in reply to Re: perl's long term place in bioinformatics?
in thread perl's long term place in bioinformatics?

It's funny you should mention the broadness of the bioinformatics fields. That's something I've been having a problem with. It's been difficult to define what it is I'm exactly interested in, when bioinformatics as a term itself is so enigmatic. Biology, computers, maybe statistics? I wish it were a bit more rigid, just for the benefit of being more of a guidepost ; )

You mentioned you went from bioinformatics to medical informatics. Do you see the two fields as distinct, or as a subset of one another?

  • Comment on Re^2: perl's long term place in bioinformatics?

Replies are listed 'Best First'.
Re^3: perl's long term place in bioinformatics?
by bobf (Monsignor) on Jan 13, 2010 at 18:31 UTC

    Yes, it is difficult to draw lines. That is probably as much of a reflection of the underlying science than anything, though. Biomedical research is messy. There is a lot of overlap between fields yet there is tremendous depth as well.

    I make a somewhat arbitrary distinction between "bioinformatics" and "medical informatics". I see the former as relating more directly to wet lab support: munging data files from lab equipment and public databases, performing basic statistical analyses, etc. Lower-level stuff. Medical informatics (in my mind) focuses more on translational medicine. It tends to concentrate on higher-level concepts and the relationship of them to medical knowledge. Whereas someone in bioinformatics might work on highly specialized projects that support tightly-scoped research (e.g., specific genes, pathways, regulation, biomolecules), those in medical informatics tend to look at how low-level research from many sources can be integrated and translated to something that can more directly impact the standard of medical care (e.g., systems integration, knowledge management, data mining and inference, all from the level of a gene to a multi-center clinical trial).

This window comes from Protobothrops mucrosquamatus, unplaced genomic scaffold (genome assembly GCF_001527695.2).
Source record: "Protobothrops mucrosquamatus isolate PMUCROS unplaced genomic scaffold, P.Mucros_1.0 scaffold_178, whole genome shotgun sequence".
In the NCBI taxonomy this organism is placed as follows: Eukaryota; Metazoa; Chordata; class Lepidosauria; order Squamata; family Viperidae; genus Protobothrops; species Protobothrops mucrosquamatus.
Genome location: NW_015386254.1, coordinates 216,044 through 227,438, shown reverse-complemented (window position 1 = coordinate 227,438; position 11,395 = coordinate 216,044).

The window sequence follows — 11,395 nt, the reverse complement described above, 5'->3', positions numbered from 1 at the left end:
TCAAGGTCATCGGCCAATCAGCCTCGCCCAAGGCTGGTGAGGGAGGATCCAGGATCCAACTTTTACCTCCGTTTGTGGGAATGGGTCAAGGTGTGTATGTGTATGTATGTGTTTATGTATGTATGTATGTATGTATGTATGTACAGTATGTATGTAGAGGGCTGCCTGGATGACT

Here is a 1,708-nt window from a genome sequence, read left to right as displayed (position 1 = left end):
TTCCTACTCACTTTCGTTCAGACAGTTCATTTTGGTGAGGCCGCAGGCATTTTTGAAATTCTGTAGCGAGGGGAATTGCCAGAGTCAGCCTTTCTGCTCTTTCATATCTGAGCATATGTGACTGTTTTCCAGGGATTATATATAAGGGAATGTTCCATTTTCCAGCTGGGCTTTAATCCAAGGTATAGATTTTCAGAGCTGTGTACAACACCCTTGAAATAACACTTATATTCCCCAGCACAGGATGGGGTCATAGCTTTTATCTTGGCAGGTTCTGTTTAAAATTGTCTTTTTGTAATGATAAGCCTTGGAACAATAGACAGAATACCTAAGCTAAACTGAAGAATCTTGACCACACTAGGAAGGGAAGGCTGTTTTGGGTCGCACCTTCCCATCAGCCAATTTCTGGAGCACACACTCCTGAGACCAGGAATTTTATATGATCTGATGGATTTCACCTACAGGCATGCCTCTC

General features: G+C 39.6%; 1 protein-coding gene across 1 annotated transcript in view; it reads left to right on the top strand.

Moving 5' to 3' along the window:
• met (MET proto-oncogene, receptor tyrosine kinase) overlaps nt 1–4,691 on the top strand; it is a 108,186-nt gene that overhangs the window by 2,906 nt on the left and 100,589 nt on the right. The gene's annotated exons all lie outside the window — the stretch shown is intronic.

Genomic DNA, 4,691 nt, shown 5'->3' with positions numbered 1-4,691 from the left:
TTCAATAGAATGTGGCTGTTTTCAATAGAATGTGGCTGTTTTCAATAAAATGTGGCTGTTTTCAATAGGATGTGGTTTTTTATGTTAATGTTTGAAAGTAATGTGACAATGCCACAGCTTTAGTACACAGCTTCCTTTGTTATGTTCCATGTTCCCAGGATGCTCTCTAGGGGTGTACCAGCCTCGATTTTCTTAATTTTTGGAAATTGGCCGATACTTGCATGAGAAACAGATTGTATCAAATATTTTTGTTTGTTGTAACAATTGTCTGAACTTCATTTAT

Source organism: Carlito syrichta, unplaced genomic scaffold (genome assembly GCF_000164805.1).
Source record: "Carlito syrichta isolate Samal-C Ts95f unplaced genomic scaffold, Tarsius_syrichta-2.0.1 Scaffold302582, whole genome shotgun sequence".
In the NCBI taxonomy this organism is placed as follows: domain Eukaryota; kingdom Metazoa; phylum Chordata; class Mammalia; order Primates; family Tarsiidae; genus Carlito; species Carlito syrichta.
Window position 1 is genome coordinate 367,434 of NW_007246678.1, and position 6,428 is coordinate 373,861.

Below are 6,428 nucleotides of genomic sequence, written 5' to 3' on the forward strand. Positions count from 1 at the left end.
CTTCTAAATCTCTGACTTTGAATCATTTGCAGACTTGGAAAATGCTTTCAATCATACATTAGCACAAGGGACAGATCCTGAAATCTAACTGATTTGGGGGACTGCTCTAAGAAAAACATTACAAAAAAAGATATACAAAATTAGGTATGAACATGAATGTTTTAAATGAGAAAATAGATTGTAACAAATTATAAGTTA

Just to muddy the waters even further, I view "clinical informatics" as a field that supports and focuses on things related directly to patient care. That sub-specialty tends to be much more dependent on IT knowledge than biological knowledge (e.g., electronic health records, portals for patient access, billing, etc).

    These definitions and distinctions are arbitrary and, in many ways, artificial. Ultimately it is experience that will define your professional career and get you your next job, not the words you choose to put on your resume.

      In regards to your last point, I definitely think that is true. I think I'm getting caught up in trying to explain things that I lose sight of that. My reasoning though is that if I cannot explain something, it is probably a reflection of my own lack of understanding. So having troubles putting these things into words is a sign to me that I have yet to fully grasp what it is I am doing. Thanks a lot for your replies. Really helpful stuff : )